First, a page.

On Wed, Apr 4, 2018 at 9:02 PM, Richard Damon <rich...@damon-family.org> wrote: > Asynchronous processing will use a bit more of some processing resources > to handle the multi-processing, but it can be more efficient at fully > using many of the resources that are available. > > Take your file download example. When you are downloading a file, your > processor sends out a request for a chuck of the data, then waits for > the response. The computer on the other end gets that requests, sends a > packet, and then waits. You get that packet, send and acknowledgement, > and then wait, the other computer gets that acknowledgement and sends > more data, and then waits, and so on. Even if your pipe to the Internet > is the limiting factor, there is a fair amount of dead time in this > operation, so starting another download to fill more of that pipe can > decrease the total time to get all the data downloaded.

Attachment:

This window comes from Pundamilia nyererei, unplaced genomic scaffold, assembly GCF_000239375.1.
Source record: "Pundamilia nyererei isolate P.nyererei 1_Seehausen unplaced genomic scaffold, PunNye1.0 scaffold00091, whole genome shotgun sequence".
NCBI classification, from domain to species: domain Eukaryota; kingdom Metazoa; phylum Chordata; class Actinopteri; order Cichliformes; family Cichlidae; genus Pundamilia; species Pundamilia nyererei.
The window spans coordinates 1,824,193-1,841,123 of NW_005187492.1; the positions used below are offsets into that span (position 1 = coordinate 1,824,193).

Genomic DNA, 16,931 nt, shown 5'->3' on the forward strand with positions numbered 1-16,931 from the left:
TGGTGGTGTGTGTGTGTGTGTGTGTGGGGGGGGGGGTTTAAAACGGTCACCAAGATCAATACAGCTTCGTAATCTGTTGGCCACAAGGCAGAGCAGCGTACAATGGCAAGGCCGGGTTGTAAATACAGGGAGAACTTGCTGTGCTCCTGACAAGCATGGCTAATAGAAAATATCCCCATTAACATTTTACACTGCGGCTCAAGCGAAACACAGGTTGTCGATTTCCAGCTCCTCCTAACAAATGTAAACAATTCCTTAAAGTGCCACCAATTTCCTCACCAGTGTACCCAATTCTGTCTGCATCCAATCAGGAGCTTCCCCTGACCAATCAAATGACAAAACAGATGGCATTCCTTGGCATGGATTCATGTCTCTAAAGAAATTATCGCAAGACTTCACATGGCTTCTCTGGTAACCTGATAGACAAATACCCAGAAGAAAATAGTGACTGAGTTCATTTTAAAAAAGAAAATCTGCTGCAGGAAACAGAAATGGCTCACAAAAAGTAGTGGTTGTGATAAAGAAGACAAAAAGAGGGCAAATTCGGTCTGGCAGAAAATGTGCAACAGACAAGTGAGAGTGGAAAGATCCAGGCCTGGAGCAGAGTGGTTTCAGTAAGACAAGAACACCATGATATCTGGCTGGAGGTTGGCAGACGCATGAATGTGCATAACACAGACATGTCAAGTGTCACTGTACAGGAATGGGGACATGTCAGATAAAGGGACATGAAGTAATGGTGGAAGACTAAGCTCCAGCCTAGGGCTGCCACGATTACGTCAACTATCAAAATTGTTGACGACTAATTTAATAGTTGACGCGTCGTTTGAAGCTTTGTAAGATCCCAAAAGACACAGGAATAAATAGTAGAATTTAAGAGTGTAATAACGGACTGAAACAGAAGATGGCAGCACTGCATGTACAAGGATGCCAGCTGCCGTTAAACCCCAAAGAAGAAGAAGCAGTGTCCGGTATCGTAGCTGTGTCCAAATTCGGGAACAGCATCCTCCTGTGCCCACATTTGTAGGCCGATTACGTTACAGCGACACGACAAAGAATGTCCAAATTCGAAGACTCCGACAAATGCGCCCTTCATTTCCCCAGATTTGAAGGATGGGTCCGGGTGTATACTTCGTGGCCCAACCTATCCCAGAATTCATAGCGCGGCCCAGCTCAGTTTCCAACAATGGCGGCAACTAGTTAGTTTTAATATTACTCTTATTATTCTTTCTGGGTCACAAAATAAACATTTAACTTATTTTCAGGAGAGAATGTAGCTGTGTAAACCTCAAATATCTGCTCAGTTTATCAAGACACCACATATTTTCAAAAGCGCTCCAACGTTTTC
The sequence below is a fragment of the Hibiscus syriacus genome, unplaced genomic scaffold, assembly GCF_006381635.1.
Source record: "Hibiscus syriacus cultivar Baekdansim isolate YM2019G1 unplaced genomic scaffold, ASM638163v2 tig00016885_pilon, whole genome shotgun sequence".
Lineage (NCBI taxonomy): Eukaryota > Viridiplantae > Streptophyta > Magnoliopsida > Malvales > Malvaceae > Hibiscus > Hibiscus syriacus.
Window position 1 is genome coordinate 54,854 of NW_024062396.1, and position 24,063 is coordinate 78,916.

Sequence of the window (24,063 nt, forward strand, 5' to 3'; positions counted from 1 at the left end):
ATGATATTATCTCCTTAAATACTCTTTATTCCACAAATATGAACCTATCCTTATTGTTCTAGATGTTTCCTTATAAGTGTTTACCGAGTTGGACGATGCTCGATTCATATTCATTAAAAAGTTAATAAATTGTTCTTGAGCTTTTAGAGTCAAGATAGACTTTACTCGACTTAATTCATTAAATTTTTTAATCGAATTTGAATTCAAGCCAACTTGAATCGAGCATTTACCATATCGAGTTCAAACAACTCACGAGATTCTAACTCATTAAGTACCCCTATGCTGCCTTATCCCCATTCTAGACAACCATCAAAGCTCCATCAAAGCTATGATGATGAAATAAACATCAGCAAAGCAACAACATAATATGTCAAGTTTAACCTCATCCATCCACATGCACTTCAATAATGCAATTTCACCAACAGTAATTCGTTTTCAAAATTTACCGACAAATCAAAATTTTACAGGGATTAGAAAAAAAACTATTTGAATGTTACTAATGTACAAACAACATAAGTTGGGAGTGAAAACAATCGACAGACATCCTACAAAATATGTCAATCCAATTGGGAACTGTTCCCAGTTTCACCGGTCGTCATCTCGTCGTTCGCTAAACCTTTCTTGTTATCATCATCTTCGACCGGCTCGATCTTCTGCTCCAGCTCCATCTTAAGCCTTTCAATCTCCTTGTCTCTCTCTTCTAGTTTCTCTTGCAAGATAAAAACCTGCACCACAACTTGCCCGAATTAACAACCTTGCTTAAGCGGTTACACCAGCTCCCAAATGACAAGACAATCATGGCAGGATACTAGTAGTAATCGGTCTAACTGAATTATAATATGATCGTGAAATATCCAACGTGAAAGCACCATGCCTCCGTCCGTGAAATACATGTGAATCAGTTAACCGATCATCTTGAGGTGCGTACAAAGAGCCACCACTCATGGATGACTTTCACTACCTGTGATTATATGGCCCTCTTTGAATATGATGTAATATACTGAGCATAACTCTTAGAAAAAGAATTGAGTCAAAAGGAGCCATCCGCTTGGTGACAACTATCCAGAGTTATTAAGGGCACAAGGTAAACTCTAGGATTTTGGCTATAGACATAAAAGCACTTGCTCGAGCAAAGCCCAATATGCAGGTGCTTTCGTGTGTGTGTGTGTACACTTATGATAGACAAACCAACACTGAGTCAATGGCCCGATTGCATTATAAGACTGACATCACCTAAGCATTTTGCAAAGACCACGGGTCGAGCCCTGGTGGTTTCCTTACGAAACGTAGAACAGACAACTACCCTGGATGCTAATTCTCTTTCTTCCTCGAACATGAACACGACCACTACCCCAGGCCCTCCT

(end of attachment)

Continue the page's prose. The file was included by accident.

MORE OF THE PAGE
Assuming that you're downloading this via a TCP/IP socket (eg from a web server), the acknowledgements are going to be handled by the OS kernel, not your process. Plus, TCP allows acknowledgements to stack, so you're not really waiting for each other's acks very much. A single socket is entirely capable of saturating one computer's uplink. I once proved to my employer that a particular host had gigabit internet by renting a dozen EC2 instances with 100Mbit uplinks and having each of them transfer data to the same host concurrently - via one socket connection each. Much more interesting is operating a high-bandwidth server (let's say, a web application) that is responding to requests from myriad low-bandwidth clients. Traditional servers such as Apache's prefork mode would follow a model like this: while "more sockets": newsock = mainsock.accept() fork_to_subprocess(handler, newsock) def handler(sock): while "need headers": sock.receive_headers() while "need body": sock.receive_body() generate_response() while "response still sending": sock.send_response() A threaded model does the same thing, but instead of forking a subprocess, it spawns a thread. The handler is pretty simple and straight-forward; it reads from the socket until it has everything it needs, then it sends off a response. Both reading and writing can and will block, and generating the response is the only part that's really CPU-bound. "Parallelism" here means two things: how many active clients can you support (throughput), and how many dormant clients can you support (saturation). In a forked model, you spend a lot of resources spinning up processes (you can reduce this with process pools and such, at the expense of code complexity and a slower spin-down when idle); in a threaded model, you spend far less, but you're still paying a significant price per connection, and saturation can be a problem. The beauty of async I/O is that saturation becomes almost completely insignificant; the cost is that throughput is capped at a single thread's capabilities. In theory, you could use async I/O with multiple threads pumping the same set of events. I'm not sure if anyone has ever actually done this, as it combines the complexities of both models, but it would maximize both throughput and saturation levels - dormant clients cost very little, and you're able to use multiple CPU cores. More commonly, you could run a thread pool, doling out clients to whichever thread is least busy, and then having each thread run an independent event loop, which would be fine in the average case. But that's still more complicated; you still have to think about threads. > Yes, if your single path of execution can fully use the critical > resources, then adding asynchronous processing won't help, but rarely > does it. Very few large machines today a single-threaded, but most have > multiple cores and often even those cores have the ability to handle > multiple threads at once. Thus there normally are extra resources that > the asynchronous processing can better use up, so even processor usage > can be improved in many cases. I'm not sure what tasks would allow you to reduce processor usage this way. Got an example? ChrisA -- https://mail.python.org/mailman/listinfo/python-list